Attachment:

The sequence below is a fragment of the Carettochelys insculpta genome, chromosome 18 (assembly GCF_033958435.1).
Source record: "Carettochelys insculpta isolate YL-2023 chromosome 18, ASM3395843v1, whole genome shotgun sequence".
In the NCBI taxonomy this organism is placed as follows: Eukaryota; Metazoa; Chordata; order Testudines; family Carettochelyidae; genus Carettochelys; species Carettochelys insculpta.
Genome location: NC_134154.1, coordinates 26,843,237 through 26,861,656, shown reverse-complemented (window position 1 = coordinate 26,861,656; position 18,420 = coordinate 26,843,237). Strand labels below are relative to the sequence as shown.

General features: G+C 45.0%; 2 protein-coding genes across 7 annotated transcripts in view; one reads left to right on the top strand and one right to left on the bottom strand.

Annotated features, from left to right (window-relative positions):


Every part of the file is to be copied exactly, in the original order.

The sequence below is a fragment of the Carettochelys insculpta genome, chromosome 18 (assembly GCF_033958435.1).
Source record: "Carettochelys insculpta isolate YL-2023 chromosome 18, ASM3395843v1, whole genome shotgun sequence".
In the NCBI taxonomy this organism is placed as follows: Eukaryota; Metazoa; Chordata; order Testudines; family Carettochelyidae; genus Carettochelys; species Carettochelys insculpta.
Genome location: NC_134154.1, coordinates 26,843,237 through 26,861,656, shown reverse-complemented (window position 1 = coordinate 26,861,656; position 18,420 = coordinate 26,843,237). Strand labels below are relative to the sequence as shown.

General features: G+C 45.0%; 2 protein-coding genes across 7 annotated transcripts in view; one reads left to right on the top strand and one right to left on the bottom strand.

Annotated features, from left to right (window-relative positions):